Business leaders call on taxman to cut red tape for small businesses


Adam Marshall, director of policy and external affairs at the British Chambers of Commerce, has called for the Government to cut tax administration red tape for businesses.


In a letter to Sajid Javid, Secretary of State for Business, Innovation and Skills, Mr Marshall and Oliver Letwin, the Chancellor of the Duchy of Lancaster, called for a similar amount to be invested in support for Revenue & Customs' business users as is being spent on enforcement.


The Chancellor’s Autumn Statement revealed plans to increase the Revenue’s powers, giving it the ability to recover 'established debt' due under an 'accelerated payment notice' or APN. It’s hoped that this will yield almost £500 million over the next five years.

The issue of tax administration has risen to become one of the major issues raised by businesses to the network of Chambers of Commerce across the UK.

The Institute of Chartered Accountants in England and Wales (ICAEW) also backed Mr Marshall’s call for the Government to simplify tax affairs for business. Following the Autumn Statement, the ICAEW criticised plans to introduce the requirement to file quarterly tax returns.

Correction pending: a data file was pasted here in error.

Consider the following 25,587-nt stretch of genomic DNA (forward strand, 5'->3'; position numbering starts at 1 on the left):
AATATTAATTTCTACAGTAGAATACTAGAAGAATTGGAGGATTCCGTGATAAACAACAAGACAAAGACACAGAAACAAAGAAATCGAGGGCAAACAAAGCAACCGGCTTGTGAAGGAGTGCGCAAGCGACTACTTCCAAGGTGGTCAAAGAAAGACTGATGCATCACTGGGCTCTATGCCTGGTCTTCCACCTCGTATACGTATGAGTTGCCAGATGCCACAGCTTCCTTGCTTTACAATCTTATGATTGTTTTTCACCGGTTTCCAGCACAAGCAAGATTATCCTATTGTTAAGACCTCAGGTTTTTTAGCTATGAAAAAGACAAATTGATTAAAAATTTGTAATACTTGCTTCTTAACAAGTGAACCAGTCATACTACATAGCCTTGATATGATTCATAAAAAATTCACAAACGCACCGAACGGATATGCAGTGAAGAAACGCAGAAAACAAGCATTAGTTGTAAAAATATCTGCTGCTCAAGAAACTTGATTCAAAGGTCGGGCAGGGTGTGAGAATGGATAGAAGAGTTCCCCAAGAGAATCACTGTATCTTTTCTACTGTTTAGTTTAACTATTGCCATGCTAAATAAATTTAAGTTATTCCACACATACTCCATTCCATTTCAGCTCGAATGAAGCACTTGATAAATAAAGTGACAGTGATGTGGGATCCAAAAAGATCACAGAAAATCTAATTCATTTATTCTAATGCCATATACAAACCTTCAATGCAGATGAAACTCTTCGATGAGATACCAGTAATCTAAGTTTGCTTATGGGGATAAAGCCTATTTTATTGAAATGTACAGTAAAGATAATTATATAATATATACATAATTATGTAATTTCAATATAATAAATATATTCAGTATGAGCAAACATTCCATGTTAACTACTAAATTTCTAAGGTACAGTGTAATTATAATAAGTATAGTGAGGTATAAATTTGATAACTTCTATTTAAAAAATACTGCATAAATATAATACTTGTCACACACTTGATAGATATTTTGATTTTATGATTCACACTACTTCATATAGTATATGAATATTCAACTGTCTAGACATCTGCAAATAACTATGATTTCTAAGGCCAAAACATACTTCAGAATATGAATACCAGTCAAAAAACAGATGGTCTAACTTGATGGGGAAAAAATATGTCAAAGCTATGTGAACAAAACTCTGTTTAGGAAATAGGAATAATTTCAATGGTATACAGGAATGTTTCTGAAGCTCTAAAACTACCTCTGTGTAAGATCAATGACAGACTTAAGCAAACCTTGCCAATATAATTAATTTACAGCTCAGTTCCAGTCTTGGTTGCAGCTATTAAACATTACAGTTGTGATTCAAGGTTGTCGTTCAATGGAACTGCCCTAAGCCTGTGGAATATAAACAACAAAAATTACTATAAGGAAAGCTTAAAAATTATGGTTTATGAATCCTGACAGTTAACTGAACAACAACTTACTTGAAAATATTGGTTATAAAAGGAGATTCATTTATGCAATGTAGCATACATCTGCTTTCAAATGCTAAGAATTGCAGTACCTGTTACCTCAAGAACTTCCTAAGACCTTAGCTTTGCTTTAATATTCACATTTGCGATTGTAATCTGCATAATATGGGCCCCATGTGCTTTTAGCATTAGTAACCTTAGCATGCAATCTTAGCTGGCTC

Tax issues can be very problematic for businesses, especially if they get lost in a maze of red tape. Unpaid tax bills can soon mount up and could lead to company insolvency if left unmanaged. It’s essential that businesses facing trouble with tax issues seek professional advice as soon as possible as there are a number of possible solutions available to them.


Mr Marshall called for tax measures to be included in the Government’s ‘one in two out’ policy on reducing red tape and suggested that the Revenue should be subject to the same reporting requirements as bodies with regulatory responsibilities.


The letter from Mr Marshall also follows a statement from the Public Accounts Committee that claimed the Revenue was keen to pursue tax debts from SMEs but “seems to lose its nerve” when it came to larger multinational firms.


By Phil Smith


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